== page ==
Tips For Studying Better That Work
168 is the number of hours in a week. You probably think that’s not enough for the amount of work you have to do and exams you have to study like for Japanese government scholarship (ทุน รัฐบาล ญี่ปุ่น which is the term in Thai) – plus other activities and appointments you have on your schedule. If you work and study simultaneously, it becomes even more challenging to find free time.
So, if time is not enough for the number of things you have to do and the material you have to study and if lowering your grades is not even a possibility for you, the secret is to improve the way you study.
- Find Out What Your Learning Style Is
We are all very different, and, of course, we all have different ways of learning and assimilating material. There are four main learning styles. Find out what your style is and make the most of it.
Visual/Spatial: Visual learners learn best to see diagrams, colors, videos, and patterns. Drawing schematics can work very well for you. When you are in the exams, you will be able to remember the figures easily.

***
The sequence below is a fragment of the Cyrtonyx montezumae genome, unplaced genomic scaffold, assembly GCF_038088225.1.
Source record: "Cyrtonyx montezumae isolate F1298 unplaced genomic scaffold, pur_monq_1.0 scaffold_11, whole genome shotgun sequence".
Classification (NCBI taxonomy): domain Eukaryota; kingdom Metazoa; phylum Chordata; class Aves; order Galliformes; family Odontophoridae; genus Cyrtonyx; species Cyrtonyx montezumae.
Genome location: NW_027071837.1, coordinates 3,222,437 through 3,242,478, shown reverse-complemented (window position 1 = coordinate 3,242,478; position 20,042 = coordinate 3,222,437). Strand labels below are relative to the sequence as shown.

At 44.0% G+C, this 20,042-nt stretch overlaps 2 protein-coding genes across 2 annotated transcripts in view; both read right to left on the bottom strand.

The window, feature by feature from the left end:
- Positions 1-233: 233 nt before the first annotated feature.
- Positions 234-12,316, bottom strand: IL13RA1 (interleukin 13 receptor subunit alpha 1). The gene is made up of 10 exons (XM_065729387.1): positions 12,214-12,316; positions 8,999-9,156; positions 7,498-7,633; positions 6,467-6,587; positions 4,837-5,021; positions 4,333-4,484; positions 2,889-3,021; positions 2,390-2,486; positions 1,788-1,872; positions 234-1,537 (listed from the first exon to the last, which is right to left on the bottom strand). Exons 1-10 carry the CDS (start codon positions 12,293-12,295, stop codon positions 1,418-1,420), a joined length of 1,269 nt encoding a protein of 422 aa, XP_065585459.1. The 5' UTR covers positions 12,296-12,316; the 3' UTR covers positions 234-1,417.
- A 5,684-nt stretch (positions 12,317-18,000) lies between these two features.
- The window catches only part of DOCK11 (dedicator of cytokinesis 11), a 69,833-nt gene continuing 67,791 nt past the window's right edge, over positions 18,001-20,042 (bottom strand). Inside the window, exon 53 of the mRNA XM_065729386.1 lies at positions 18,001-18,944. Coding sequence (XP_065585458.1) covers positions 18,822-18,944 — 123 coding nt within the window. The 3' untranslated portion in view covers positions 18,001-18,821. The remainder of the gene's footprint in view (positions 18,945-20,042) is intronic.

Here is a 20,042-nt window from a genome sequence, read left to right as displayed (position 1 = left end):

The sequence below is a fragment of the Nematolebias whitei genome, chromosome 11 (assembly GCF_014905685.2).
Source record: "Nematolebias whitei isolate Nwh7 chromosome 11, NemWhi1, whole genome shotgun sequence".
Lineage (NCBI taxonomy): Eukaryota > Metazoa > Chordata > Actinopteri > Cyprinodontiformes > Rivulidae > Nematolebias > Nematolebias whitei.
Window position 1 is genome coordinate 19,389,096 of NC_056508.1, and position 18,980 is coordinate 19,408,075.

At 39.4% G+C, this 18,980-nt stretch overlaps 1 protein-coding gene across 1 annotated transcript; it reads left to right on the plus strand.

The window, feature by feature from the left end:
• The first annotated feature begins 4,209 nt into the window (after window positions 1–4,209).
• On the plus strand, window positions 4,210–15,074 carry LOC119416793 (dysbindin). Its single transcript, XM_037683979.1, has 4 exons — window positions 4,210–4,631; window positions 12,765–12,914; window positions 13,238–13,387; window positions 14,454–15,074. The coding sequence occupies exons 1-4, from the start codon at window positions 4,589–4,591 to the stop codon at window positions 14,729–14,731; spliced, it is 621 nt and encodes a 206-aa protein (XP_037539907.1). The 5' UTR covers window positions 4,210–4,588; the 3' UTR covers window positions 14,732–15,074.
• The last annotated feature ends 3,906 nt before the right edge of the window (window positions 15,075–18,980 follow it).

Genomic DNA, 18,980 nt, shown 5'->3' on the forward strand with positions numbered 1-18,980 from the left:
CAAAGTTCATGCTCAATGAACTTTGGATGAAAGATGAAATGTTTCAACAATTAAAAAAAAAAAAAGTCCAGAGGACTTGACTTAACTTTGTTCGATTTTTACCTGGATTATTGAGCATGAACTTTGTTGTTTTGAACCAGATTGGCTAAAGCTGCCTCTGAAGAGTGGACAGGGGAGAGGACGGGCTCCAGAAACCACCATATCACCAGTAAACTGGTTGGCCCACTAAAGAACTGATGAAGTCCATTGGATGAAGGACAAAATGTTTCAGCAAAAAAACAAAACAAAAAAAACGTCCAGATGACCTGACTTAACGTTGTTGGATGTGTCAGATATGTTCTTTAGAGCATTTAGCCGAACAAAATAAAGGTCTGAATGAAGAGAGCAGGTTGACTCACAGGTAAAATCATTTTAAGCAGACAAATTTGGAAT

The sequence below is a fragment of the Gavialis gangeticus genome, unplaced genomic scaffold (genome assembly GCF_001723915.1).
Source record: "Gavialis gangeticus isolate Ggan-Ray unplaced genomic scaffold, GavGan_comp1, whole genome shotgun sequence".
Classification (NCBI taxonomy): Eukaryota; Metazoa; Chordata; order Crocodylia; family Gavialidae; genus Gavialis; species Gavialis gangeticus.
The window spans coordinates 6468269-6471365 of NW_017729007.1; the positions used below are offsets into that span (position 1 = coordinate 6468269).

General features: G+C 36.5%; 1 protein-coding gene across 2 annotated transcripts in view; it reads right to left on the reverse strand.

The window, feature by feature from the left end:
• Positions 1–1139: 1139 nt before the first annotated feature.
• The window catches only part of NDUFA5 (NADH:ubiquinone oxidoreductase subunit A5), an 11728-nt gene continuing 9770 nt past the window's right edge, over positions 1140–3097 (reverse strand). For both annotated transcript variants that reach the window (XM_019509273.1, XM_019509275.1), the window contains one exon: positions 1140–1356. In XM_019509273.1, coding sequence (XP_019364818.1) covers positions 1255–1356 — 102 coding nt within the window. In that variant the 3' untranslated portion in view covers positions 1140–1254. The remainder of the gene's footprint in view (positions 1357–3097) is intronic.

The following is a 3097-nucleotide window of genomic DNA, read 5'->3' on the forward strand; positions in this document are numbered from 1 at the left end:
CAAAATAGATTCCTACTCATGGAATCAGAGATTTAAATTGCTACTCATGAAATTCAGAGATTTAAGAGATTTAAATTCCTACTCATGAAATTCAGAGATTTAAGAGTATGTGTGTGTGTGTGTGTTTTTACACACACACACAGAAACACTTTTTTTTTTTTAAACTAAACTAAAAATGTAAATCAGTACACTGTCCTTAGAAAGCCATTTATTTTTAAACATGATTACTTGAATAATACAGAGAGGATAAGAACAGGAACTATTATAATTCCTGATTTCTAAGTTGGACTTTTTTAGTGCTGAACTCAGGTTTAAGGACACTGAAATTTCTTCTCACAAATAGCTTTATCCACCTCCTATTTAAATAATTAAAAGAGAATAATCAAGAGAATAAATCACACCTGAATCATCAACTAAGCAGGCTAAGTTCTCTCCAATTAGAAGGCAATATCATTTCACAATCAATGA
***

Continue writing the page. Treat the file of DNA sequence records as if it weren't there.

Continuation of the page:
Auditory/Musical: Hearing students learn better by listening. They respond well to audio signals such as speech, music, rhymes, and other sounds. Try making songs and rhymes with the material.
Linguistics: Reading/writing students learn best to read and write the material they need to study. Summarize what you have learned in class and the material provided by the teachers.
Bodily/Kinesthetic: Kinesthetic learners better retain the information to perform. They like to role-play, build models, draw diagrams and make “flashcards.” They need to put the concepts into practice in the real world.
- Always Study In Different Environments
For a long time, it was believed that always studying in the same place was the perfect method for our brain to stay focused and thus better retain information.
However, in recent years, new ways of interpreting study habits have emerged. An American study shows that you are boosting your learning ability by regularly changing your place of study.
In this study, psychologists found that college students who studied a list of 40 vocabulary words in two different rooms — one windowless and cluttered, the other modern, overlooking a courtyard — had much better results than students who studied the words twice, in the same room. Later studies confirmed the finding. What happens is that the brain makes subtle associations between what it is studying and the sensations it is currently having, regardless of whether these perceptions are conscious.